Many adverse events were reported, but these were mainly attributed to their already severe illness at the time of treatment, plus other factors.  Rashes were the only adverse reaction directly attributed to the drug, but the overall safety data were incomplete due to gaps in data collection.  The full report and commentary can be accessed at:
3 April 2012 - Systematic Review and Meta-Analysis of Antivirals for the Treatment of Influenza

A systematic review of observational studies for benefits and harms of oseltamivir, zanamivir, amantadine and rimantadine in the treatment of influenza has been published in the Annals of Internal Medicine.  The review of 74 studies concluded that treatment with oral oseltamivir or zanamivir may provide a net benefit over no treatment of influenza.  Only one study of amantadine was included; there were no studies of rimantadine included in the analysis.  The full report can be found at:

29 March 2012 - Oseltamivir shown to cross placental barrier to newborn
In a letter published today in the journal Clinical Infectious Diseases, researchers in the Netherlands report that significant levels of Oseltamivir were detected in umbilical cord blood after a woman with a severe case of pandemic influenza 2009 H1N1(pH1N1) infection was treated with high doses of the drug, suggesting that the drug can cross the placental barrier in humans.  The 29-year old woman who was 29 weeks pregnant was treated in ICU for respiratory failure requiring artifical respiration, and pneumonia. She received antibiotics and 75mg oseltamivir three times a day, which was doubled after 3 days.  Following delivery by caesarean section, test results showed oseltamivir and oseltamivir carboxylate exceeding 90% inhibitory concentration in cord blood taken after cord clamping.  The letter can be found at:  
29 March 2012 - Combination Antiviral Therapy for Influenza: Predictions from Modeling of Human Infections
Researchers in the USA have published a paper which uses a probabilistic model to predict the benefits of combination antiviral therapy to reduce the risk of antiviral resistance emergence in seasonal and pandemic influenza viruses.  The authors argue that a triple combination regimen would markedly reduce the risk of antiviral resistance emergence.  The paper can be found at:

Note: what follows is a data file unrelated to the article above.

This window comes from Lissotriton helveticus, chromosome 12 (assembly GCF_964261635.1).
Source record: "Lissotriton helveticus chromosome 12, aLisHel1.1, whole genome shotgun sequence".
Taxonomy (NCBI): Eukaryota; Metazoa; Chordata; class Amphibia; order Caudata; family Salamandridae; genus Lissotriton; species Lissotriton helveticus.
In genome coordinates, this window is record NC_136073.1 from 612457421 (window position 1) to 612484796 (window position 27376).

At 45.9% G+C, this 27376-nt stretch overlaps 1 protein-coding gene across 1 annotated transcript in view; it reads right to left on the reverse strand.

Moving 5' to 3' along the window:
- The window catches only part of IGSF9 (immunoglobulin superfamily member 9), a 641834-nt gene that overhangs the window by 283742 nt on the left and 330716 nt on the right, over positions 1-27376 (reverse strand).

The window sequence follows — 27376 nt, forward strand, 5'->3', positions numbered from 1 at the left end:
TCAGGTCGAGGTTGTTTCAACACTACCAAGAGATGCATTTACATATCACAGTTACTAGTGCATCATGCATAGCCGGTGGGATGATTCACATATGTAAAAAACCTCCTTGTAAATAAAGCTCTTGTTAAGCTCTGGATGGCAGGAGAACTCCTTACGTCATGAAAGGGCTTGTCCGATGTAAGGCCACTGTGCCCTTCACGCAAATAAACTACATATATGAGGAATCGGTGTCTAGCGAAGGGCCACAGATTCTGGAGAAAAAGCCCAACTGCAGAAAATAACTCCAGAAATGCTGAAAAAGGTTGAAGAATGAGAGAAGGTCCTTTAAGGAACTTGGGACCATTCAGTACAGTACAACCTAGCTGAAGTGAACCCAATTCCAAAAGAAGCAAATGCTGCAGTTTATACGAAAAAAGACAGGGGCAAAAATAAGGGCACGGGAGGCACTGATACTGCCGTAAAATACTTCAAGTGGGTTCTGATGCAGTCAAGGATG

15 February 2012 - Efficient transmission of pandemic H1N1 with high-level oseltamivir resistance

A report published in the Journal of Virology provides data on the transmission characteristics of highly oseltamivir-resistant viruses encoding both the S274N and H275Y neuraminidase mutations in an animal model.  Whilst the viruses conferring both mutations were found to transmit less efficiently by respiratory droplet transmission than those with just the H275Y mutation, the authors note that it is a concern that viruses conferring high-level oseltamivir resistance are still able to transmit with efficiency.The full report can be found at:

19 January 2012 - Cochrane review of neuraminidase inhibitors for preventing and treating influenza

The Cochrane Library has published an updated Cochrane Review of neuraminidase inhibitors (oseltamivir and zanamivir) for the prevention and treatment of influenza in adults and children.  Using methods which have been updated to address the risk of reporting bias, the analysis questions the effectiveness of oseltamivir, stating that whilst it shortens flu symptoms by about a day, there is no evidence that it reduces hospital admissions.  The researchers also conclude that they were not able to gather enough data to conclude whether oseltamivir reduces flu complications and transmission.  The authors also question the safety of oseltamivir, saying that some reports of adverse events were not included in the published reports of clinical trials. Roche, the manufacturers of oseltamivir, say that clinical trials and medical experience have shown that oseltamivir is effective and usually well tolerated, but the authors say in the report that the company withheld some data that they requested. 
The report abstract and accompanying editorial can be accessed at:

top of page